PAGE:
In Prudential Ins. Co. v. Durante, the El Paso Court of Appeals confirmed that a widow had standing to bring a claim for policy benefits under the Texas doctrine of substantial compliance. Her husband attempted to make a beneficiary designation change and name her as a 50% beneficiary. However, the insurance company rejected the attempted beneficiary change because it deemed his designation of contingent beneficiaries ambiguous. The insurance company notified the husband in writing that he needed to correct the form, but he died before making the corrections.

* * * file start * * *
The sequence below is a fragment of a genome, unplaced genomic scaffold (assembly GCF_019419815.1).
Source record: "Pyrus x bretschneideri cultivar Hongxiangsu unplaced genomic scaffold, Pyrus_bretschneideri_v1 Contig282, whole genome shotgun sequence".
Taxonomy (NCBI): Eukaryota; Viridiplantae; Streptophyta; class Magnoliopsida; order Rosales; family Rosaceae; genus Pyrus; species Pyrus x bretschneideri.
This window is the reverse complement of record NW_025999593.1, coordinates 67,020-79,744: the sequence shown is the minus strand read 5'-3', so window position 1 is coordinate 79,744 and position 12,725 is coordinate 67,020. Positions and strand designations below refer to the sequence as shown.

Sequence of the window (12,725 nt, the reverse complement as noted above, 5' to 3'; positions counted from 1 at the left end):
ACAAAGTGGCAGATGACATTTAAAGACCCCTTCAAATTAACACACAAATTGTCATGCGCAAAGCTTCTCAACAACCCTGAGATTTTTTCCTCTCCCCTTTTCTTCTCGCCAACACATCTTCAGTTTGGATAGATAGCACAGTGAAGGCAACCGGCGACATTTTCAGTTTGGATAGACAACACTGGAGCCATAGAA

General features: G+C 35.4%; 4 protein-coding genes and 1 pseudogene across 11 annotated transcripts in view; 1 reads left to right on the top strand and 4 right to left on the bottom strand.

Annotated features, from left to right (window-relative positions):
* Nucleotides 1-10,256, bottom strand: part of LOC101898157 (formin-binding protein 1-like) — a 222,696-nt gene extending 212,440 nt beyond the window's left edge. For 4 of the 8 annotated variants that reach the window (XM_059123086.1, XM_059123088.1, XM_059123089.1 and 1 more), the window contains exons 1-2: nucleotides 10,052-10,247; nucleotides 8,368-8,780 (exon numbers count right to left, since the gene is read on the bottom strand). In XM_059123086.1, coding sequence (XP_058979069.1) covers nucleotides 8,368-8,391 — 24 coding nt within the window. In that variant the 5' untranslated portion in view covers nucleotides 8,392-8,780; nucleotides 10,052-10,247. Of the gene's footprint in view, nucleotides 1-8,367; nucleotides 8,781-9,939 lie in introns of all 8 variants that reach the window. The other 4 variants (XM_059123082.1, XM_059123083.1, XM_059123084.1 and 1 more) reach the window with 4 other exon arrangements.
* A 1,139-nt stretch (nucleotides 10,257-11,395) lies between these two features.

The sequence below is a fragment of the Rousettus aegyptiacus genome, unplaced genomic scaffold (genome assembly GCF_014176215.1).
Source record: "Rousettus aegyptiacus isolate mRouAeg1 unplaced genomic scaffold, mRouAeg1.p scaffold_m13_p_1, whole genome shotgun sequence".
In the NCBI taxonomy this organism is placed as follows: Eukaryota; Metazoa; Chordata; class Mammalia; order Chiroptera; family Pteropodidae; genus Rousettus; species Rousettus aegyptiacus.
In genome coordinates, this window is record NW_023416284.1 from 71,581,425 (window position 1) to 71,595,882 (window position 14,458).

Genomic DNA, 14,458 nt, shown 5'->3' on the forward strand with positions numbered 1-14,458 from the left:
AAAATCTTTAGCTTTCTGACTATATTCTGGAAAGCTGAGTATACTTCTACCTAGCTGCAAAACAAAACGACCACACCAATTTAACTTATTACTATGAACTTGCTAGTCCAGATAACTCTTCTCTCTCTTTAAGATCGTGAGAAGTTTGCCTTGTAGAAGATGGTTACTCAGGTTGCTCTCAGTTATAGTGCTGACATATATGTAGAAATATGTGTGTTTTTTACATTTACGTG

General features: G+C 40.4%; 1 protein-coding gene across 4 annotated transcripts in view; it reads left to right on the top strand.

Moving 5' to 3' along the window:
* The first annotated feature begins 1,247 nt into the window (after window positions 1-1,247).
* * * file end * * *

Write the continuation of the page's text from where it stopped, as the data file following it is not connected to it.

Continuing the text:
The widow made a claim to the benefits and the insurance company filed an interpleader. The trial court found that the widow was indeed entitled to 50% of the benefits. The Court of Appeals affirmed that decision, finding that the husband had substantially complied with the insurance company's procedures for making a beneficiary change. It was quite clear that the husband intended for his wife to receive those benefits, even if his designation of contingent beneficiaries was not clear.